I’m 34 today! I’ve arrived at another birthday and oh my GOLLY, am I grateful for more life.
I’d had a feeling that 33 was going to be a big year. I’m not sure why—maybe it’s because I’ve gone to church my entire life and so the age of 33 sticks out to me as the age Jesus was when He left this earth. 33 was a memorable age for him so why couldn’t it be the same for me?
And it was. I spent half of my year pregnant, growing the baby girl who I will finally get to meet within the first couple months of being 34. (Ahhh!)
It’s true—I didn’t walk on water, raise someone from the dead, or die for the sins of the world this past year. But I did learn a lot about new life and, with it, the necessary role of death. Jesus is all about new life but even for Him, it first required a death.
I found out about my pregnancy the day before my half birthday, on August 15th. It’s the kind of new life I’d been hoping and waiting for but, somehow, didn’t at all expect. As this new life has been developing and growing, I’ve already experienced a number of deaths. My body, my perspective, our finances, our marriage—these things aren’t as they once were (and, yes, I know this is only the beginning of the changes). This new little life forming within me will not—cannot—come without some loss of how things used to be. My husband and I have to lay a few things to rest in order to make space for her new life.
It’s not just true in welcoming a baby to the family. We make space for new life when we’re willing to clear some things out. There is no resurrection without a death; there is no spring without a winter. Sometimes the deaths happen without us having a say in the matter, and sometimes they’ll only happen when we choose to make them happen. But if my time as a 33-year-old taught me anything, it’s the stunning glory of new life with the necessary presence of death.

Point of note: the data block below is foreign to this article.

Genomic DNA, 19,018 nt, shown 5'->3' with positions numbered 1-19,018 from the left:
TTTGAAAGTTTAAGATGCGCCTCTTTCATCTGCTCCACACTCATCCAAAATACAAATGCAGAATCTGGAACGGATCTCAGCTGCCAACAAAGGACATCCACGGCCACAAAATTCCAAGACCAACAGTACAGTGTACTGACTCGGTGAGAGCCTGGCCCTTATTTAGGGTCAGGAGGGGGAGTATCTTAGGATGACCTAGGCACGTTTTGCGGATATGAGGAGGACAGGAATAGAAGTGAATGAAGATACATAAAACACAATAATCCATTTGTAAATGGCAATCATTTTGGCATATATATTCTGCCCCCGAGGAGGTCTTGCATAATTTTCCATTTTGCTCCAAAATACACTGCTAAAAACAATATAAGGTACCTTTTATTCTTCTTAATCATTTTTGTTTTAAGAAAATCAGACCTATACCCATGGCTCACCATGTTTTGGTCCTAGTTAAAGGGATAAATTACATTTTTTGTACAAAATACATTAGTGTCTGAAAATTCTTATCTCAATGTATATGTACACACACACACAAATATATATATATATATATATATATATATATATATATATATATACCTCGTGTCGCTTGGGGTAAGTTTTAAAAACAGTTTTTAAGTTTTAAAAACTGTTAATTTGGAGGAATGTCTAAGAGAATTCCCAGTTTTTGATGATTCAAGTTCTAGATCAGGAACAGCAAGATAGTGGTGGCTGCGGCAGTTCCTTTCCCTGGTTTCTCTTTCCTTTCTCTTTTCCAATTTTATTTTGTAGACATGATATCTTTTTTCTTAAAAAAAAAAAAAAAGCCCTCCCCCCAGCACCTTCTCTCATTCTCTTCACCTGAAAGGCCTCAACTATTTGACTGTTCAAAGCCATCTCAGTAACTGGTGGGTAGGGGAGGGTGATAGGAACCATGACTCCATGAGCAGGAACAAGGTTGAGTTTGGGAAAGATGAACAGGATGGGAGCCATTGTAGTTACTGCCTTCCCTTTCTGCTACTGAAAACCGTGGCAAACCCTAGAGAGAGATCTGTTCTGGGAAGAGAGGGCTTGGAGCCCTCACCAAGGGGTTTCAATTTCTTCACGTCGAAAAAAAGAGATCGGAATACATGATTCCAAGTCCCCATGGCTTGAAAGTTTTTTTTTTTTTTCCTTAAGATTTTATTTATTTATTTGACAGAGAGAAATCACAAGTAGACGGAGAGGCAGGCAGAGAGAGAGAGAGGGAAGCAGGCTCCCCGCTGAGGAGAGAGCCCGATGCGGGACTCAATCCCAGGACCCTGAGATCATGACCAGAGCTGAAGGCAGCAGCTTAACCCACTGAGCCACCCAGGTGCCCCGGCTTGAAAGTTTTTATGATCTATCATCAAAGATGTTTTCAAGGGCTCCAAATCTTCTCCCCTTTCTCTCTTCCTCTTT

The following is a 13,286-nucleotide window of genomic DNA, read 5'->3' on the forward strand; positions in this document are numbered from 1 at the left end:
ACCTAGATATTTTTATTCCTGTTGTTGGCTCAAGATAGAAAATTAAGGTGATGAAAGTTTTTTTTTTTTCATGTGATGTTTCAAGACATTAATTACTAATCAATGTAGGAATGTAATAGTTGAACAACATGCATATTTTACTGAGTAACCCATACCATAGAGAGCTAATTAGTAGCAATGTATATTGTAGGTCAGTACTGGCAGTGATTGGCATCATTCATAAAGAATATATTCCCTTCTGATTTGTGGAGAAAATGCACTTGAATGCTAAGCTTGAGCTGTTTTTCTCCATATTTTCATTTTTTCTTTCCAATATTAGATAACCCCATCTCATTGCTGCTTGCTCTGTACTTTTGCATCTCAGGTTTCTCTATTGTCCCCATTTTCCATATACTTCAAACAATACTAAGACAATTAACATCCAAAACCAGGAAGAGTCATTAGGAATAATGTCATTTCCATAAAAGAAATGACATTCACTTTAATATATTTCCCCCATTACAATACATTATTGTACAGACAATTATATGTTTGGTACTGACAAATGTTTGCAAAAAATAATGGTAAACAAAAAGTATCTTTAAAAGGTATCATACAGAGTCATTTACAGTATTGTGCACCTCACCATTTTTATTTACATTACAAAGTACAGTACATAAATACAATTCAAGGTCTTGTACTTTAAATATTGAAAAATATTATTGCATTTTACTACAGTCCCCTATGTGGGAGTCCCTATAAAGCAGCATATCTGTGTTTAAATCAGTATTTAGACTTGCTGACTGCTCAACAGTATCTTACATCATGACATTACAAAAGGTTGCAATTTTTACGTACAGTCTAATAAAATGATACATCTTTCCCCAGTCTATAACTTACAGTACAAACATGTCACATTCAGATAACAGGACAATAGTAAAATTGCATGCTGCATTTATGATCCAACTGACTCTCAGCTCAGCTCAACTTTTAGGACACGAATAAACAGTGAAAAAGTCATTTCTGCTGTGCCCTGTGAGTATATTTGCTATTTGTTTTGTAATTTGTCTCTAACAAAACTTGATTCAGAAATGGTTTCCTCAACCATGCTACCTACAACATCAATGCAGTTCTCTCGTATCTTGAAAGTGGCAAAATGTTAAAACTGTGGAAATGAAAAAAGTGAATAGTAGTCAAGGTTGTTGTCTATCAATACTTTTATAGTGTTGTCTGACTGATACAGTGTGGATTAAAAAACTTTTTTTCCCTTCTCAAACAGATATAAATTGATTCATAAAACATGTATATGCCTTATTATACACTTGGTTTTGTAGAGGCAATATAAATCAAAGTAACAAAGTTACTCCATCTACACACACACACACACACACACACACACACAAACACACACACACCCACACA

Sometimes the new life isn’t quite as obvious as a baby growing inside of you. Sometimes we can only see or feel the death without knowing what newness is coming. I cannot stress enough how deeply I understand this. When the death occurs and then, three days later, the tomb still isn’t empty? Yes—I’ve been there. I’ll be there again, too, I’m sure.
With our pregnancy, much of the death has come after we learned about the new life, but it rarely happens in this order. I’ve been in seasons—long ones—when the loss was great. Space had been painfully cleared out to make room for something new, but the newness wasn’t coming. I felt stuck in the death, staring at the tomb wondering if that was it—the end of the story.
Here’s what I know to be true: Because of what Jesus did when he was 33, there is no death without new life. It doesn’t happen. Every new life carries with it some element of death, but there is no death without the birth of something new. Even when we’ve reached our final birthday and our physical death is upon us, new life gets the final word.
For every figurative death I experienced this past year, the promise of new life has literally been growing right in front of me. I’ve never believed it more than I do now, as I step into this new year. There will be deaths, but that’s not all there will be.
I experienced life more profoundly when I was 33 because of the experiences Jesus had when he was 33. So here, my friends, is to 34. To new life and, yes, to death, too. The hope of life is coming, whether it’s today, tomorrow, on a due date in April, or when I write my 35th birthday post. There will be loss but, thank you, Jesus, the story ends with life.